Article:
> Not sure if it was fixed in recent versions of Python...

well, that's only a problem if you modify the object
inside the function...

(and no, it hasn't been fixed. I doubt it can be
fixed without breaking stuff).

...

but to make the code a bit more flexible, I'd change
the execvp call to:

os.execvp(command, (command,) + tuple(args))

or, if you prefer:

os.execvp(command, [command] + list(args))

(this allows the caller to use *any* kind of sequence,
not just a list).

</F>

<!-- coming monday:
http://www.pythonware.com/people/fredrik/librarybook.htm
(the eff-bot guide to) the standard python library. -->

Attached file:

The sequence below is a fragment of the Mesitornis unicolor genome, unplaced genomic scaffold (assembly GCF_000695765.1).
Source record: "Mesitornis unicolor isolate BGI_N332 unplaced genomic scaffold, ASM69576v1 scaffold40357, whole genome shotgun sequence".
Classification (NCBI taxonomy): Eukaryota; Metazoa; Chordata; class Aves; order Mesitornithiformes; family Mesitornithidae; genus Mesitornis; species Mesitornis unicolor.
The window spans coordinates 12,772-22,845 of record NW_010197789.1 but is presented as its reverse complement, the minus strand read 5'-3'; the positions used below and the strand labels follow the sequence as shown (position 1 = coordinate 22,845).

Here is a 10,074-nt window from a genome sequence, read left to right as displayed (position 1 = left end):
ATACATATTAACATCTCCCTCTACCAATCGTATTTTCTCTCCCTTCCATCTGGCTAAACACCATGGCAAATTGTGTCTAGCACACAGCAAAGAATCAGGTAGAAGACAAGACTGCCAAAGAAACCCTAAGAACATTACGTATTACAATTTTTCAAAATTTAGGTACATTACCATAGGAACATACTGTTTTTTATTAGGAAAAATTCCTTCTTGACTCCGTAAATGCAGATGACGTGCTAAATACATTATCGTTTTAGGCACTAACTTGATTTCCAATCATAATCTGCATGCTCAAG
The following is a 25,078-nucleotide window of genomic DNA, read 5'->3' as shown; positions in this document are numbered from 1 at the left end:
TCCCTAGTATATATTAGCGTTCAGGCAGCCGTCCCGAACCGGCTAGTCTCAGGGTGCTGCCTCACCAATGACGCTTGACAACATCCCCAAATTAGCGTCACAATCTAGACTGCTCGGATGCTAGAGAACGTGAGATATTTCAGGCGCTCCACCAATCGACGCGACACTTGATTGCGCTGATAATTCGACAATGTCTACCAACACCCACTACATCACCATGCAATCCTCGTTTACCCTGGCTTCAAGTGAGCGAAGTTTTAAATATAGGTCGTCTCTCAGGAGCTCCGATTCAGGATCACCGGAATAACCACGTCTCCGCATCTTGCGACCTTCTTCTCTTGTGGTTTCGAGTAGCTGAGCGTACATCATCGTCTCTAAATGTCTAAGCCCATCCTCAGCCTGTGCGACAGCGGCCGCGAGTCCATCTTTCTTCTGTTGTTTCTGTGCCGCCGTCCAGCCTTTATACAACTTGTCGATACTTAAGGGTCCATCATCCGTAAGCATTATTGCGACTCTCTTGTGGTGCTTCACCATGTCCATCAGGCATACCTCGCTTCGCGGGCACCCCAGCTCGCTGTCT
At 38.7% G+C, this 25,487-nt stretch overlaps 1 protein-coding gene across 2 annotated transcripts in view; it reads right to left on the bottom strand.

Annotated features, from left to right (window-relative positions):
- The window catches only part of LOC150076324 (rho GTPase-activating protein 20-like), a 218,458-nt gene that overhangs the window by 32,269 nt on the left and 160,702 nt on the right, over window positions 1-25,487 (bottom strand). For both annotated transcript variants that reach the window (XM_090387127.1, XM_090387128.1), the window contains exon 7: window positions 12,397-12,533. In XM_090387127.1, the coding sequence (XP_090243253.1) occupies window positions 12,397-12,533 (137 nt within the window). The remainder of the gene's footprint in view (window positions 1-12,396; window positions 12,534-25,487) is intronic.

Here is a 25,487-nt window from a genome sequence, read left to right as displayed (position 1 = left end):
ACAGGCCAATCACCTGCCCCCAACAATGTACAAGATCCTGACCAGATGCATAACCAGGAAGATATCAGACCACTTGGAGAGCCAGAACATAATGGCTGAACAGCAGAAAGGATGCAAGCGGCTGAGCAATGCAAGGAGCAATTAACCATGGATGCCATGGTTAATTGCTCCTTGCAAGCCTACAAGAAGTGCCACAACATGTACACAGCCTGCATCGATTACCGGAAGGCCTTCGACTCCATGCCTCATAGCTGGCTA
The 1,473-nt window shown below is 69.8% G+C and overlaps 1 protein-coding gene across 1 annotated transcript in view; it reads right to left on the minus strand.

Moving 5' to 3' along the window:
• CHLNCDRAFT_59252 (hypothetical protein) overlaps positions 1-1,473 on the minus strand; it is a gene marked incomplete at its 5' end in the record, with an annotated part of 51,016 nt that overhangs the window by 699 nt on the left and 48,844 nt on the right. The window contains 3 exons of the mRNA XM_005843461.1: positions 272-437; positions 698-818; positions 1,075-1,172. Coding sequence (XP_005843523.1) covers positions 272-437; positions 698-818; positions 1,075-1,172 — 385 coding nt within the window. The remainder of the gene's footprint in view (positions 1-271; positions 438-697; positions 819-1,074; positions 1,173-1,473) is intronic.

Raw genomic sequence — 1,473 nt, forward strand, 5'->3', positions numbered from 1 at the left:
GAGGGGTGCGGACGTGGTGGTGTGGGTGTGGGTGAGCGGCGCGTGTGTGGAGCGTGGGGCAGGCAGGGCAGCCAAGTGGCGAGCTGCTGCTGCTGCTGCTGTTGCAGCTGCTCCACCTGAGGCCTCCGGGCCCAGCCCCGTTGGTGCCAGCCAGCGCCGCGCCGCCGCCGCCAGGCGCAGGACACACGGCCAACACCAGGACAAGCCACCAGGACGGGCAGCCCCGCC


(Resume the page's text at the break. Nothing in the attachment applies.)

phd at sun

Oct 17, 1999, 5:36 AM

Post #5 of 12 (797 views)
Permalink
Bidirectional communication through pipes: read/write popen() [In reply to]

On Sun, 17 Oct 1999, Fredrik Lundh wrote:
> Oleg Broytmann <phd [at] sun> wrote:
> > On 17 Oct 1999, Hrvoje Niksic wrote:
> > > def rwpopen(input, command, args=[]):
> > ^^^^^^^
> > There was well-know problem with passing mutable object as a default.
> > Not sure if it was fixed in recent versions of Python...
>
> well, that's only a problem if you modify the object
> inside the function...

Sooner or later you forget about it and modify args and what? :) No, I
better will avoid this completely until Python fixes it.

> (and no, it hasn't been fixed. I doubt it can be
> fixed without breaking stuff).

Mmm??? Are there a line of code that *relies* on that misfeature?

Oleg.
----
Oleg Broytmann National Research Surgery Centre http://sun.med.ru/~phd/
Programmers don't die, they just GOSUB without RETURN.


fredrik at pythonware

Oct 17, 1999, 5:53 AM

Post #6 of 12 (795 views)
Permalink